The most common cause of a knee sprain is an awkward landing from a jump, a sudden change in direction, or a direct blow to the knee. Other causes can include:

– Wearing high heels that put extra strain on the tendons and ligaments around the knee joint

– Having flat feet or abnormal foot structure that puts extra strain on the knee joint

– Weakness in the muscles that support the knee joint


Symptoms of a Knee Sprain

Symptoms of a knee sprain can include:

  • pain,
  • swelling,
  • bruising,
  • instability,
  • and difficulty walking.

If the knee sprain is severe, the knee may feel unstable and give way when trying to bear weight.

Knee sprains are classified based on the severity of the injury, with grade 1 being the least severe and grade 3 being the most severe, and indicative of a complete tear of the ligament.

Most Common Knee Injuries

Other than knee sprain, there are a number of different types of knee injuries that can occur, ranging from relatively minor to more serious tears and ligament damage.

One of the most common knee injuries is meniscal tears, which occur when the cartilage between the bones in the knee is damaged. This can be caused by a sudden impact or twisting motion, and can often be extremely painful.

Other common knee injuries include torn ligaments like an ACL tear (which can occur during sports or other activities that involve sudden changes in direction), and patella dislocations (when the kneecap slips out of place).

While some of these, like ACL injuries, may require surgery to repair, others can often be treated with a combination of rest, ice, and physical therapy.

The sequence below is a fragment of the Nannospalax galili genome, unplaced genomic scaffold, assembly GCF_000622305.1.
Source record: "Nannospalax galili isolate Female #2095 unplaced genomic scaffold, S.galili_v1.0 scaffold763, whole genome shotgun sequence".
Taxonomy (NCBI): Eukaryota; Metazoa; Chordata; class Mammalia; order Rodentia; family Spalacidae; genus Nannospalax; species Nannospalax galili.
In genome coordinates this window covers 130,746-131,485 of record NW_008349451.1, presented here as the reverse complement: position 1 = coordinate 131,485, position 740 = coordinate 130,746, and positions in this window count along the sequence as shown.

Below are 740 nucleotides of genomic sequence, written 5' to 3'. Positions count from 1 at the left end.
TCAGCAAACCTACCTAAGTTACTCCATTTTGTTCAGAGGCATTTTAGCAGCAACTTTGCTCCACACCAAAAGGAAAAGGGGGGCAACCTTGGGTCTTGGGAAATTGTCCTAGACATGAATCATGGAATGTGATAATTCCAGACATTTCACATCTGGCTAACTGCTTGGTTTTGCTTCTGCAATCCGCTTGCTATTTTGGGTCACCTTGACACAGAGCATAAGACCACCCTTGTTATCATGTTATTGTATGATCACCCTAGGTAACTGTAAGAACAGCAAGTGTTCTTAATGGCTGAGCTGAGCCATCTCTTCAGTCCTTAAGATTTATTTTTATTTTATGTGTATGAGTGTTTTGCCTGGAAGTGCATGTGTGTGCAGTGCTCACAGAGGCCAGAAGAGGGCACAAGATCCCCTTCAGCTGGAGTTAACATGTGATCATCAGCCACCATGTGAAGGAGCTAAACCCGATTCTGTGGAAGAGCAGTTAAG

Diagnosing Your Injury

Diagnosing what exactly occurred when you twist your knee can be difficult, as the symptoms are often similar to those of other knee injuries. However, a physical examination, MRI, and medical history are usually enough to rule out other conditions and confirm the diagnosis.

Treatment Options

A knee sprain is a very common injury, especially for athletes. The good news is that there are a variety of treatment options available that can help you heal and get back to your normal activities.

  • One of the most important things you can do is to see a physical therapist. In physical therapy, they will develop a custom treatment plan for you that may include exercises, stretches, and various modalities like electrical stimulation to improve your range of motion and overall function.
  • It’s also important to wear a knee brace when engaging in activities that put stress on the knee particularly if you are acutely healing or struggling with confidence in your joint.
  • An ice pack can also help to reduce pain and swelling.
  • Finally, over-the-counter pain relievers such as ibuprofen can be helpful in managing pain and reducing inflammation.

By following these simple steps, you can get on the road to recovery from a knee sprain.


Be Careful with Your Knees

As people age, they often start to experience greater knee pain. This is because the joints and ligaments become weaker and less able to support the weight of the body. As a result, it becomes easier to sprain or strain the knee, which can lead to pain and swelling.

Weakening of the knees can also make it more difficult to recover from an injury, as the joint becomes less stable. Therefore, it’s essential to be careful with your knees and avoid activities that may put them at any undue risk.

If you have any concerns, consult with your healthcare provider to see if there are any exercises or treatments that can help reduce the risk of knee problems.